Now I might be reasonably good at making things but I'm out of practise with cake - baking it anyway, eating it is fine - so it looked like something horribly generic would be required. Then I remembered getting a cake printed for a promotion I ran years ago at work. A quick web search for "photo cake" revealed that Asda could do the honours.

All I needed was a picture. Now Chris Nevard took some photos at Mr W's railway a few months ago and a quick e-mail found me a with a choice of pictures. I liked the blue "King" a lot. It's a pretty colour and will probably anoy the GWR enthusiasts. Best of all, when I saw it in real life and queried the colour, it seemed to be a particular favourite of the birthday boy.

At the store I had to poke my head into the bakery section, not over a counter or anything handy, and ask. The lady behind was ever so helpful and showed me the two sizes and prices. I plumped for the bigger one, handed over a 6 X 4 printed photo, then a couple of minutes later changed my mind and ordered both sizes on the basis you can never have too much cake.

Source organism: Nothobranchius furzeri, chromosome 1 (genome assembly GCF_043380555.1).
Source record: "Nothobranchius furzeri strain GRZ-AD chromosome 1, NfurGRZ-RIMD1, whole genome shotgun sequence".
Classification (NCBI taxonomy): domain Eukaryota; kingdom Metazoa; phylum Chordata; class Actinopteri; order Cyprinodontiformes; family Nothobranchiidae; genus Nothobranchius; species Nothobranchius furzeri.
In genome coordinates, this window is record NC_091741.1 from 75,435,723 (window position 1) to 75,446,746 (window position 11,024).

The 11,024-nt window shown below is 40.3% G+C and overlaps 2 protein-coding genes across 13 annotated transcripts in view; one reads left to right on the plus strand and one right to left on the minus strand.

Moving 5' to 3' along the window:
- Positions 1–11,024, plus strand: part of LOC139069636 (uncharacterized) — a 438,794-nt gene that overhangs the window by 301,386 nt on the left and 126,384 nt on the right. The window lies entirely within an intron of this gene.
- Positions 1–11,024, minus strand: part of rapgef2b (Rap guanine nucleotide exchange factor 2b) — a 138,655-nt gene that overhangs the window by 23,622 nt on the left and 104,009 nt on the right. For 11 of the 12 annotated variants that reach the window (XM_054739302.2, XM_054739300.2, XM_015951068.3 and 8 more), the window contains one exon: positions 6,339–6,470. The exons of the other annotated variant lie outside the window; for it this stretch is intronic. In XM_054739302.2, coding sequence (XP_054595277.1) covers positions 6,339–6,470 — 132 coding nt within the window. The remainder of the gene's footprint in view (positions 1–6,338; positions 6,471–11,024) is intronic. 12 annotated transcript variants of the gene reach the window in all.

Pete cutting cakeAs it turned out, this was a good move. The photo I had added "Happy Birthday Pete" to didn't fit the big cake format properly so we used it only on the small cake and the word-free version on the larger one. Total cost for the two cakes was just over £23. The technique is simple, they print the photo on a sheet of icing and stick it to the cake in a pre-cut rectangular hole.

At the show the results went down well when presented at 3pm. This was by far the tastiest GWR loco I've ever eaten, what with being made of sponge and jam. We had plenty for the the hungry hoards behind the stand and it lasted well enough that it wasn't stale on Sunday, or at least the bit I had wasn't. Yum.